Our long-term goal is the mechanistic dissection of neuropeptide signals in neural circuits in vivo. We have used a variety of genetic reagents for in vivo cell-specific manipulation of three Class B1 neuropeptides whose G protein-coupled receptors signal through cAMP in fly circadian/sleep control circuits: PDF (Pigment Dispersing Factor), DH31 (fly calcitonin homologue), and DH44 (fly corticotropin releasing factor (CRF) homologue). PDF is already known to be expressed in a subset of circadian clock neurons and to be important for regulating fly daily rhythms and sleep. Our preliminary studies now suggest distinct important roles for DH31 and DH44 in controlling daily patterns of sleep and activity. Flies adapt their bimodal crepuscular pattern of rest and activity to prevailing seasonal conditions: in the winter most activity is in the evening (to avoid the chill of night), while in the summer most activity is in the morning (to avoid the heat of day). Our preliminary studies suggest that increased autocrine activation of PDF receptors (PDFR) possessed by the PDF-secreting neurons themselves underlies this seasonal shift in the balance of activity from evening to morning. We will use various genetic tools to test the hypothesis that autocrine PDFR activation induces this plastic change in circadian network properties by modulating the daily pattern of PDF secretion itself. Recent studies implicate a particular subset of non-PDF-secreting clock cells as the required recipients of this PDF signal. Our preliminary studies indicate that many of the neurons in this subset express DH31, and that - like flies lacking PDF - mutant flies lacking DH31 exhibit severely blunted circadian morning activity. Furthermore, PDF-secreting clock neurons themselves possess DH31 receptors (DH31R), thus suggesting the hypothesis that a reciprocal feedback loop between PDF-secreting and DH31-secreting clock neurons drives morning activity. We will use various genetic tools to test this hypothesis. Our preliminary studies show that DH44-the fly homologue of CRF-is expressed at high levels in a subset of neurons in the pars intercerebralis, fly homologue of the hypothalamus. Furthermore, we have performed a preliminary behavioral genetic screen suggesting that - as for mammalian CRF - DH44 signaling to central brain neurons decreases total sleep amount and increases sleep fragmentation. Based on these preliminary findings, we will use a variety of genetic tools to identify the specific DH44 receptor-expressing neurons responsible for the regulation of sleep.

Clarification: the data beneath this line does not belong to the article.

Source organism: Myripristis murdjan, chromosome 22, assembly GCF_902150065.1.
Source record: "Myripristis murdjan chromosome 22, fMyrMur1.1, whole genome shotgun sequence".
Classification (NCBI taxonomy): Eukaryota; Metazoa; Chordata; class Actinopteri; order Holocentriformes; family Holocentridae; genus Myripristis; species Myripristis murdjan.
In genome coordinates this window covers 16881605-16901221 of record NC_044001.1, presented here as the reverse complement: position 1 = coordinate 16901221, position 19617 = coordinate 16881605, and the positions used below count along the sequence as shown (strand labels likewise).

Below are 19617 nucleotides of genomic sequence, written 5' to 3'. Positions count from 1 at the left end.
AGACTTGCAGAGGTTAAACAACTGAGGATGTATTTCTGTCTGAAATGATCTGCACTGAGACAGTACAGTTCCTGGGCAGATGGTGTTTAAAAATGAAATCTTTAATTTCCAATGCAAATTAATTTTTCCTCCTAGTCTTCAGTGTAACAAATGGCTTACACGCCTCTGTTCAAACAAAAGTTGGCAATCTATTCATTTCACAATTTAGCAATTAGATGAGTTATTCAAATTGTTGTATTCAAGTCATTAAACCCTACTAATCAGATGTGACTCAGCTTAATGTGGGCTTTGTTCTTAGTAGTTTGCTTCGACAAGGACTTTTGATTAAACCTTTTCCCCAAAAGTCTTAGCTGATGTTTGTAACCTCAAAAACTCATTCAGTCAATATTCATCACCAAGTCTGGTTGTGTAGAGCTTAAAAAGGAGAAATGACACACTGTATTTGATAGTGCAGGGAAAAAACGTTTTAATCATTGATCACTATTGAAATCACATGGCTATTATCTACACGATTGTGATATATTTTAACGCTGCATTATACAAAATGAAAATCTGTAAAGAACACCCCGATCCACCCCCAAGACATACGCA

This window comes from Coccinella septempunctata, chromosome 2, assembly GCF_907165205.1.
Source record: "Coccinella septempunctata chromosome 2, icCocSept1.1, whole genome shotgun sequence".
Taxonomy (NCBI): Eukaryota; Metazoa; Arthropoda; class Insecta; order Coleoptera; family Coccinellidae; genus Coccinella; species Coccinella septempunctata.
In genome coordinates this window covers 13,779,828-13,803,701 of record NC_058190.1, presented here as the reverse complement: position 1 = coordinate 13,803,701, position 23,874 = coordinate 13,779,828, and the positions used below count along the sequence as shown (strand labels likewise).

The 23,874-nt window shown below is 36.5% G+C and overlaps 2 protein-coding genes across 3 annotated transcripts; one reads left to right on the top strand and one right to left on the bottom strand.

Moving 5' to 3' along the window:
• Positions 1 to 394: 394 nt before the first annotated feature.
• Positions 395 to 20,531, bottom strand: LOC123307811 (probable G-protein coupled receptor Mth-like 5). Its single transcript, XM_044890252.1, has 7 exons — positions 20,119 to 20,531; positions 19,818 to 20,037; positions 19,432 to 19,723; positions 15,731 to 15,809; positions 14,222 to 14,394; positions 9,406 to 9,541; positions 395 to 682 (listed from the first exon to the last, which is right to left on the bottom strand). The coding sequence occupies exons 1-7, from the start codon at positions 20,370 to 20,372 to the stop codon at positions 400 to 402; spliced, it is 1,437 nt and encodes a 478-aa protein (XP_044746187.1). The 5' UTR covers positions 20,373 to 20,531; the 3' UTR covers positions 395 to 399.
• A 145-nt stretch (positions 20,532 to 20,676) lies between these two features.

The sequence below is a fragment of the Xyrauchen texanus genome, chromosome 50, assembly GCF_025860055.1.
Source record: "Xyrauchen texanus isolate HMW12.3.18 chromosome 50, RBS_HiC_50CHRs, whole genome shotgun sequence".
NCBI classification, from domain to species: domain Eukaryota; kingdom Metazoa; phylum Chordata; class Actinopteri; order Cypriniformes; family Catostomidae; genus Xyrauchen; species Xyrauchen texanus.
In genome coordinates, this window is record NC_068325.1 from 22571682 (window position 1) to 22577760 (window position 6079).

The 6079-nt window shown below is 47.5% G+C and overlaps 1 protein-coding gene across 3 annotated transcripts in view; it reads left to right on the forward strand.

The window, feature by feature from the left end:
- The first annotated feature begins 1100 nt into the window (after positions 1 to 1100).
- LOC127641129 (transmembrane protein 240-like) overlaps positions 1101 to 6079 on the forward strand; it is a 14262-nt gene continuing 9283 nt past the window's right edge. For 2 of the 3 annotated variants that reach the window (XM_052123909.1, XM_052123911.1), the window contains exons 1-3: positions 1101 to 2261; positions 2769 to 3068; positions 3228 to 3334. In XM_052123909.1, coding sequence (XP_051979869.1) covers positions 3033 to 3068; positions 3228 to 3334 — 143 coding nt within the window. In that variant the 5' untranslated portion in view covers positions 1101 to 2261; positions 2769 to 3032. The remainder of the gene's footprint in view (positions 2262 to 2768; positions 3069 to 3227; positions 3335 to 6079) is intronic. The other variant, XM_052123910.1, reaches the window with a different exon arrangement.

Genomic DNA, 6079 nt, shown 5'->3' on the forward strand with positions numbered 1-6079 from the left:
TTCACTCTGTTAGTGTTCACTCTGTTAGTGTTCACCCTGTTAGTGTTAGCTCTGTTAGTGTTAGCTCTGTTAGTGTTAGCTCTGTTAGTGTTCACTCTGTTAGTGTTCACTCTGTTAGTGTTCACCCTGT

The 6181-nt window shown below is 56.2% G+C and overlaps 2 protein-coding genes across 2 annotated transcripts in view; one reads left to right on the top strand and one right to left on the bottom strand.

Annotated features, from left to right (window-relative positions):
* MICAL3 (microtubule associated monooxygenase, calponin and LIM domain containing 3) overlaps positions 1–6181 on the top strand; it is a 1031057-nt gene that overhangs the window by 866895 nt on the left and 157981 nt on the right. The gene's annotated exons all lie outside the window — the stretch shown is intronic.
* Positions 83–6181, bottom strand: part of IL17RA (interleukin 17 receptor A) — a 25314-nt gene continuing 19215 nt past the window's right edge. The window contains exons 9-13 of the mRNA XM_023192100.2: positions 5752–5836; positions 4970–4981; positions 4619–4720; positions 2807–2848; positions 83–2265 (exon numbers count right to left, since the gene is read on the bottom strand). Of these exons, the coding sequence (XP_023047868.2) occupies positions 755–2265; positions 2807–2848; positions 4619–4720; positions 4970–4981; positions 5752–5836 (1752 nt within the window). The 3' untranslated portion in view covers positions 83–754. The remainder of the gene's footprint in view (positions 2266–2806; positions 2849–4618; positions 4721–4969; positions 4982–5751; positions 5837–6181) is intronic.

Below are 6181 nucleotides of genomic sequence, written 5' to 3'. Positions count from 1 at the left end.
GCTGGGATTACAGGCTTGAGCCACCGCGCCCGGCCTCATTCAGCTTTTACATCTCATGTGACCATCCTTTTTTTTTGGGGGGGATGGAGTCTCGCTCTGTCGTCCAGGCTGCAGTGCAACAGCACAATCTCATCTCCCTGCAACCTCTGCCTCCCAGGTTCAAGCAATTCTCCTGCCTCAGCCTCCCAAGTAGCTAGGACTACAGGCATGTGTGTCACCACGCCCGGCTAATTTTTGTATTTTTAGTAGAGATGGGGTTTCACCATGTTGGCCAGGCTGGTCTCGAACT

Neuropeptides are key regulators of many developmental, physiological, and behavioral processes: metabolism, lifespan, pain sensation, circadian rhythms, sleep, sexual behavior, etc. Human disorders caused by dysfunction of neuropeptide signals-such as narcolepsy, obesity, addiction, post-traumatic stress disorder, intractable pain, etc-are a major source of morbidity, mortality, and economic hardship. Their amelioration will be facilitated by understanding the normal in vivo functions served by neuropeptides encoded in metazoan genomes, importantly including their modulatory effects on neural circuit plasticity in the brain.
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